19 Jan 2014

Librarian practices in subject-based online research guides

Back in 2011, two librarians at Virginia Commonwealth University Libraries embarked on a project to find out more about the role of web-based library research guides amongst American and Canadian ARL libraries.

99 ARL library websites were selected and then surveyed to learn about the prevalence and general features of subject-based research guides. Effectively, all websites offered research guides in some shape or form, of which LibGuides featured prominently (67 out of 99 libraries used this platform). 75 of the surveyed library websites also included course specific guides.

In addition, a 10-question survey was conducted (driven via different librarian mailing list services including web4lib) to find out more about general attitudes and practices in libraries when it comes to the implementation and management of online research guides. The survey’s response rate among college/university libraries was very strong (155, 82%) within the context of 188 library and 198 individual responses in total. Importantly, the questionnaire's results correlated with the website survey confirming that LibGuides features heavily among college and university libraries.

One interesting question considered the types of content hosted on subject-based online research guides (“What other type of content do you host on your research guides system?”). The table below offers an overview of provided answers (n=198).

Course pages
127 (68%)
“How to” instruction
Alphabetical list of all databases

“About the library” information
(for example hours, directions, staff directory, event)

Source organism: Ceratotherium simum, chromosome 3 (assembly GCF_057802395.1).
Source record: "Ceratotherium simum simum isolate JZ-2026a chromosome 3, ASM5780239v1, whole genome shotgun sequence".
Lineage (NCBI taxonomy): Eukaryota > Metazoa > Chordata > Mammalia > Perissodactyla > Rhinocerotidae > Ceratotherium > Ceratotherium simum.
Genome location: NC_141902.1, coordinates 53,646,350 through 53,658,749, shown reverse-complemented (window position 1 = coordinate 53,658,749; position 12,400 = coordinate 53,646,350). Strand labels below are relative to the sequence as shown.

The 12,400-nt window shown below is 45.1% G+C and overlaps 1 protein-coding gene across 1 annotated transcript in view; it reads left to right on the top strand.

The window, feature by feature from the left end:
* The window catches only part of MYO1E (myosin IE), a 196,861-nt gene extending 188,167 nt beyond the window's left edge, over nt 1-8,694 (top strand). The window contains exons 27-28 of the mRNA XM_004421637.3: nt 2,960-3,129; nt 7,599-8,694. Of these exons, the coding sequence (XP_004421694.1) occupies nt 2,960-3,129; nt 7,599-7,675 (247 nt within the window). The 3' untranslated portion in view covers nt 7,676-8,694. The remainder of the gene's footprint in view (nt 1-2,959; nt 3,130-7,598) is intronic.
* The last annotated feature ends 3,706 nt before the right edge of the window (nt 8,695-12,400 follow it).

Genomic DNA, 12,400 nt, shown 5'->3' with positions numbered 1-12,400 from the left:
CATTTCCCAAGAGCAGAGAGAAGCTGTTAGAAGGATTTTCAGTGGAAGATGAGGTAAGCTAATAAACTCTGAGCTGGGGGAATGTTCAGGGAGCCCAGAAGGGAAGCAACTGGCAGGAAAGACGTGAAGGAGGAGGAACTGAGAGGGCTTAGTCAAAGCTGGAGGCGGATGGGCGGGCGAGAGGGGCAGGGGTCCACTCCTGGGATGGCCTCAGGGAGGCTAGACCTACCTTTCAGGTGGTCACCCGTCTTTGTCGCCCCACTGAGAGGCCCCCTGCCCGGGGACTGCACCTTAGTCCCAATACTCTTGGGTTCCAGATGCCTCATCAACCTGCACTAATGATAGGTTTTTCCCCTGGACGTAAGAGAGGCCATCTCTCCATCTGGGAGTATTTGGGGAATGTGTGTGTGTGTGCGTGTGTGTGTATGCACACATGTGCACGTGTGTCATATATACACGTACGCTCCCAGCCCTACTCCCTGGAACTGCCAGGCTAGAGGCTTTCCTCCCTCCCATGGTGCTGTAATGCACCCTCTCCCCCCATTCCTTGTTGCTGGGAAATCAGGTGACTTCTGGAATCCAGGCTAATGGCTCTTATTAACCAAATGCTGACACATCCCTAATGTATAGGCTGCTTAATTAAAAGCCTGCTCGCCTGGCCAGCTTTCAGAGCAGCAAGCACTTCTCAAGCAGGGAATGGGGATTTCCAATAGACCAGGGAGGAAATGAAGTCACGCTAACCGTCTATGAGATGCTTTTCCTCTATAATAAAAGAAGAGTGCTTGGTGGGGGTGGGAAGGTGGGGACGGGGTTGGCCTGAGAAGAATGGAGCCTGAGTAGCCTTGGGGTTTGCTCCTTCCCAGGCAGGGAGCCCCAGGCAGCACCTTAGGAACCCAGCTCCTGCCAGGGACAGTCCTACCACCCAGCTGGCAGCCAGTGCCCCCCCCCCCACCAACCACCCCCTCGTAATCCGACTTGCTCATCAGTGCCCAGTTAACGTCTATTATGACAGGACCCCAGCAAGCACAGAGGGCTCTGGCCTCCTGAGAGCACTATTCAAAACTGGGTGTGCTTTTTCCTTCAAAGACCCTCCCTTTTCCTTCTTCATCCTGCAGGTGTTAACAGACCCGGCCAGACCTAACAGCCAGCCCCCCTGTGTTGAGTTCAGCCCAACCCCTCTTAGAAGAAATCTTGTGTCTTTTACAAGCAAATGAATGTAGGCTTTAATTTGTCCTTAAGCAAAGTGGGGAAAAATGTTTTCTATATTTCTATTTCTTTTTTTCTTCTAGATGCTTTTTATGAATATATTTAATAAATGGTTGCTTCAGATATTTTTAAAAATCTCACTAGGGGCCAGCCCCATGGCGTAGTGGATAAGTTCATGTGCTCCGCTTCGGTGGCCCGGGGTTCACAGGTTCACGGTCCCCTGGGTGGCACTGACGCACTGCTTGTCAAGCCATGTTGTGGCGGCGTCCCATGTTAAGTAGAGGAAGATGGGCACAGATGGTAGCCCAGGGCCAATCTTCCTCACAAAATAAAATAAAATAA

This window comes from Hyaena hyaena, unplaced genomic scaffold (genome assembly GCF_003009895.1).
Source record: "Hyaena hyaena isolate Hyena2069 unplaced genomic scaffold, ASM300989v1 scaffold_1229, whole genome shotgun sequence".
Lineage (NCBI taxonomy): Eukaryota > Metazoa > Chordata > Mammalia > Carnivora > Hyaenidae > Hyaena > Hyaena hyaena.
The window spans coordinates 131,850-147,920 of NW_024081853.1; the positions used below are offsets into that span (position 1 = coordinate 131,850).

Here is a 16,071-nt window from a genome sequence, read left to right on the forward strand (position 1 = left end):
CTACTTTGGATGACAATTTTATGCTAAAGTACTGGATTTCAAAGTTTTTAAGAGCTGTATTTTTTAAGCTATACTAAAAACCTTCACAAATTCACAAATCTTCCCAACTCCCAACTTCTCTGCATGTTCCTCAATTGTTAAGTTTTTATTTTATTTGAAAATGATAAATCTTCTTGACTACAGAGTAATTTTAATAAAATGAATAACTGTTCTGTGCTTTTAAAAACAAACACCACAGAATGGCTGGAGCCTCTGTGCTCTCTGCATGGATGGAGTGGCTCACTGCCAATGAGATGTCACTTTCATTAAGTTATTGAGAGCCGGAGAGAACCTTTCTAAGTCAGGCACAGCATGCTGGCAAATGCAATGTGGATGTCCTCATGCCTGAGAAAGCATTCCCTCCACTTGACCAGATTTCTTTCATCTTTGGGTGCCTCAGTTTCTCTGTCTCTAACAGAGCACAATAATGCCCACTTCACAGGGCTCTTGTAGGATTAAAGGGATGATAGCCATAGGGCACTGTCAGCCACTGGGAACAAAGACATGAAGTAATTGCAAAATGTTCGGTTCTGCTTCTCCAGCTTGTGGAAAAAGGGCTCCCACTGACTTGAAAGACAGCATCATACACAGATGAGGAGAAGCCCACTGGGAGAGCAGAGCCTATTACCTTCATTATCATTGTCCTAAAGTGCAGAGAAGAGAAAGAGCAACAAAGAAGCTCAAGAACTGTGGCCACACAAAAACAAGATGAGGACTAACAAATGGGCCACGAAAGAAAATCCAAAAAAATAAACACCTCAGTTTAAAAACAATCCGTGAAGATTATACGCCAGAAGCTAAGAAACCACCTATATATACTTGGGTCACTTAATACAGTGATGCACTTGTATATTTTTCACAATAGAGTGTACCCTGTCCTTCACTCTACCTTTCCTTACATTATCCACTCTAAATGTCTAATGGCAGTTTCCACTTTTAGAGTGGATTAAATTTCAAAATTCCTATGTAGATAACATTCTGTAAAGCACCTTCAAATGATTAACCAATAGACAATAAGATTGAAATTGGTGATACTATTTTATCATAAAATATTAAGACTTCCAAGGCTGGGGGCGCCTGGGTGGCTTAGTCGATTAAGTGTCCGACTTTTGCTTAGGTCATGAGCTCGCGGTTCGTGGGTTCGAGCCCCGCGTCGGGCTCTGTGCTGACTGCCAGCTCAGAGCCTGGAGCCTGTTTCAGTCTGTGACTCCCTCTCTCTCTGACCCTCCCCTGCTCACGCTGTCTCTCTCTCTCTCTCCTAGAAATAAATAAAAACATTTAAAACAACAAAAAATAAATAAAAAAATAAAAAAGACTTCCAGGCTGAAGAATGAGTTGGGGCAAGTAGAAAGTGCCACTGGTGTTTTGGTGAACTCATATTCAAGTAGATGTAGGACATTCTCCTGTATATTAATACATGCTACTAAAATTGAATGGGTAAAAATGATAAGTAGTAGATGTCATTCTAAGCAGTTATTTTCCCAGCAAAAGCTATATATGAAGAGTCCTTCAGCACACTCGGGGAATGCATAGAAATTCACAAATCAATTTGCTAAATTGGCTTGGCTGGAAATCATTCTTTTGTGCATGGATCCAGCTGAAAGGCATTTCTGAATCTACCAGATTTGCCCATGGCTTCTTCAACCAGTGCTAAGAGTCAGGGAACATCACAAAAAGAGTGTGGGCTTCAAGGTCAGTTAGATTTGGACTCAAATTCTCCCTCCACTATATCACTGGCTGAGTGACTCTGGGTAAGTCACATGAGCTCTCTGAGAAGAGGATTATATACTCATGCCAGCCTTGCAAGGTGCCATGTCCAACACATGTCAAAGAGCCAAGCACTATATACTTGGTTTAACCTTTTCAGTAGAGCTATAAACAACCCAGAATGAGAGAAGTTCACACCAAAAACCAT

Digital colletions
Everything – we use the research guide platform as our website
None of the above

I briefly looked at the prevalence of subject guides in Irish universities and institutes of technology. Evidently, the picture is entirely different here. LibGuides is nowhere near as prominent when compared with ARL libraries. Some libraries utilise links to static documents (PDF), which in turn include embedded hyperlinks to subject resources. Others use bookmarking services and cloud-hosted presentations (e.g. Prezi).

Below is a list of a selection of Irish academic libraries (universities and institutes of technology... I hope I didn't miss anyone here) with links to their relevant subject-portals:

Operating platform
Dublin City University
University College Cork
University College Dublin
National University of Ireland, Galway
National University of Ireland, Maynooth
University of Limerick
Trinity College
Athlone Institute of Technology
Institute of Technology, Blanchardstown
Institute of Technology, Carlow
Cork Institute of Technology
DĂșn Laoghaire Institute of Art, Design and Technology
Dundalk Institute of Technology
Galway-Mayo Institute of Technology
Letterkenny Institute of Technology
Limerick Institute of Technology
Institute of Technology, Sligo
Institute of Technology, Tallaght
Institute of Technology, Tralee
Waterford Institute of Technology
Dublin Institute of Technology

Ghaphery, J., & White, E. (2012). Library Use of Web-based Research Guides. Information Technology & Libraries, 31(1), 21-31.


  1. Thanks for this Alex. Nice work collating the range of subject pages, I am looking at this area myself for a paper I'm working on, so it will come in very useful. From my experience using Libguides, I find they are very user-friendly and allow for a nice, consistent look and feel across guides. Very easy to update if links and resources change etc. which I feel is key with online subject guides; broken links can be very frustrating for the end user.

  2. Thanks Michelle. I guess database driven subject/course portals are the way ahead. An in-depth analysis as to policies and practices reg. subject portals in Irish higher ed institutions would be a great thing. As an aside, a low-cost alternative to LibGuides is subjectsplus. Very straight forward to set up and run.